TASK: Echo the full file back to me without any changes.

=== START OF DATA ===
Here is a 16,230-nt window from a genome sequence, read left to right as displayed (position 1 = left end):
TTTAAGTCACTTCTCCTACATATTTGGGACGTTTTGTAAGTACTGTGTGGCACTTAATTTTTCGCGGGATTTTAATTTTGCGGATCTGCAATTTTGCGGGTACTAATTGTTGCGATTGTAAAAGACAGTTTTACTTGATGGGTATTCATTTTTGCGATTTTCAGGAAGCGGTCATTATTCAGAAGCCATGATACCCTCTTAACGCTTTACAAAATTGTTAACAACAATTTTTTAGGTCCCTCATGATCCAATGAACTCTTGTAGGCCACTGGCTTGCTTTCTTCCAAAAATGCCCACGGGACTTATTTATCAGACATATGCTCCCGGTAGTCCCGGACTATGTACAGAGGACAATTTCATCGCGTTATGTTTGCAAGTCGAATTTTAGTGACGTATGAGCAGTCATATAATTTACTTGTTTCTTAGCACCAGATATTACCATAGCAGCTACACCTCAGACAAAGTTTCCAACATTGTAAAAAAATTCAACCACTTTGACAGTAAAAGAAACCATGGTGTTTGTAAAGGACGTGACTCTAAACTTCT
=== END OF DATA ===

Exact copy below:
Here is a 16,230-nt window from a genome sequence, read left to right as displayed (position 1 = left end):
TTTAAGTCACTTCTCCTACATATTTGGGACGTTTTGTAAGTACTGTGTGGCACTTAATTTTTCGCGGGATTTTAATTTTGCGGATCTGCAATTTTGCGGGTACTAATTGTTGCGATTGTAAAAGACAGTTTTACTTGATGGGTATTCATTTTTGCGATTTTCAGGAAGCGGTCATTATTCAGAAGCCATGATACCCTCTTAACGCTTTACAAAATTGTTAACAACAATTTTTTAGGTCCCTCATGATCCAATGAACTCTTGTAGGCCACTGGCTTGCTTTCTTCCAAAAATGCCCACGGGACTTATTTATCAGACATATGCTCCCGGTAGTCCCGGACTATGTACAGAGGACAATTTCATCGCGTTATGTTTGCAAGTCGAATTTTAGTGACGTATGAGCAGTCATATAATTTACTTGTTTCTTAGCACCAGATATTACCATAGCAGCTACACCTCAGACAAAGTTTCCAACATTGTAAAAAAATTCAACCACTTTGACAGTAAAAGAAACCATGGTGTTTGTAAAGGACGTGACTCTAAACTTCT